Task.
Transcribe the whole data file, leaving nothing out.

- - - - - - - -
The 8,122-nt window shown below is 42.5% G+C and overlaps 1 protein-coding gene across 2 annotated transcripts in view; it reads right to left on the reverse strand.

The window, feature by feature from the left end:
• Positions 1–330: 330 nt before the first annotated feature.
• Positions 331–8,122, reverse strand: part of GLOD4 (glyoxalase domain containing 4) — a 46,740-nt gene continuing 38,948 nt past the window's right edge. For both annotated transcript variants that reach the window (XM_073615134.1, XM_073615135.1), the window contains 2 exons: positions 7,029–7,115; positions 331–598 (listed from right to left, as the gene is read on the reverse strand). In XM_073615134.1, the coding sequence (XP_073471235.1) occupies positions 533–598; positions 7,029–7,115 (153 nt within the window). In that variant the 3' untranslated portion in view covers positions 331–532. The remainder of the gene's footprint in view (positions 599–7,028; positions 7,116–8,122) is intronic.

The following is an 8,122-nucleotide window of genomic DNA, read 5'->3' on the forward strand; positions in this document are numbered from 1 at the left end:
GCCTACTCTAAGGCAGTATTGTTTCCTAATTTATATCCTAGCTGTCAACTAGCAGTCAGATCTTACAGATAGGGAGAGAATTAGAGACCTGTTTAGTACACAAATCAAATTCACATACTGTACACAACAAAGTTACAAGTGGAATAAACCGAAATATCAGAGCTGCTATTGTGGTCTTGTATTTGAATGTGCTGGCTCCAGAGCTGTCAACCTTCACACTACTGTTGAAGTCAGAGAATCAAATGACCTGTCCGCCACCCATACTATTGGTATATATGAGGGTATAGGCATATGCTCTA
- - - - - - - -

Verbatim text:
The 8,122-nt window shown below is 42.5% G+C and overlaps 1 protein-coding gene across 2 annotated transcripts in view; it reads right to left on the reverse strand.

The window, feature by feature from the left end:
• Positions 1–330: 330 nt before the first annotated feature.
• Positions 331–8,122, reverse strand: part of GLOD4 (glyoxalase domain containing 4) — a 46,740-nt gene continuing 38,948 nt past the window's right edge. For both annotated transcript variants that reach the window (XM_073615134.1, XM_073615135.1), the window contains 2 exons: positions 7,029–7,115; positions 331–598 (listed from right to left, as the gene is read on the reverse strand). In XM_073615134.1, the coding sequence (XP_073471235.1) occupies positions 533–598; positions 7,029–7,115 (153 nt within the window). In that variant the 3' untranslated portion in view covers positions 331–532. The remainder of the gene's footprint in view (positions 599–7,028; positions 7,116–8,122) is intronic.

The following is an 8,122-nucleotide window of genomic DNA, read 5'->3' on the forward strand; positions in this document are numbered from 1 at the left end:
GCCTACTCTAAGGCAGTATTGTTTCCTAATTTATATCCTAGCTGTCAACTAGCAGTCAGATCTTACAGATAGGGAGAGAATTAGAGACCTGTTTAGTACACAAATCAAATTCACATACTGTACACAACAAAGTTACAAGTGGAATAAACCGAAATATCAGAGCTGCTATTGTGGTCTTGTATTTGAATGTGCTGGCTCCAGAGCTGTCAACCTTCACACTACTGTTGAAGTCAGAGAATCAAATGACCTGTCCGCCACCCATACTATTGGTATATATGAGGGTATAGGCATATGCTCTA